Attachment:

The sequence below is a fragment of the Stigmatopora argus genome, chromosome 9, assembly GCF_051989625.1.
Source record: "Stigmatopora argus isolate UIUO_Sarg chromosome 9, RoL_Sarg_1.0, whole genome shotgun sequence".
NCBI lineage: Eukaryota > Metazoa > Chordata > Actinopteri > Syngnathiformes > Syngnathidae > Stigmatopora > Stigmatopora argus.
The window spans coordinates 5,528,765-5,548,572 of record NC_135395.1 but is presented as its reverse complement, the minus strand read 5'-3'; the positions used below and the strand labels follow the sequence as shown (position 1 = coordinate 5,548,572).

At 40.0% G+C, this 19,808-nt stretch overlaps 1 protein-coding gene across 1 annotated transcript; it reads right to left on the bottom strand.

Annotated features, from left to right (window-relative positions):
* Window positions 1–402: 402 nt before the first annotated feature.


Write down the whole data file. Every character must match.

The sequence below is a fragment of the Stigmatopora argus genome, chromosome 9, assembly GCF_051989625.1.
Source record: "Stigmatopora argus isolate UIUO_Sarg chromosome 9, RoL_Sarg_1.0, whole genome shotgun sequence".
NCBI lineage: Eukaryota > Metazoa > Chordata > Actinopteri > Syngnathiformes > Syngnathidae > Stigmatopora > Stigmatopora argus.
The window spans coordinates 5,528,765-5,548,572 of record NC_135395.1 but is presented as its reverse complement, the minus strand read 5'-3'; the positions used below and the strand labels follow the sequence as shown (position 1 = coordinate 5,548,572).

At 40.0% G+C, this 19,808-nt stretch overlaps 1 protein-coding gene across 1 annotated transcript; it reads right to left on the bottom strand.

Annotated features, from left to right (window-relative positions):
* Window positions 1–402: 402 nt before the first annotated feature.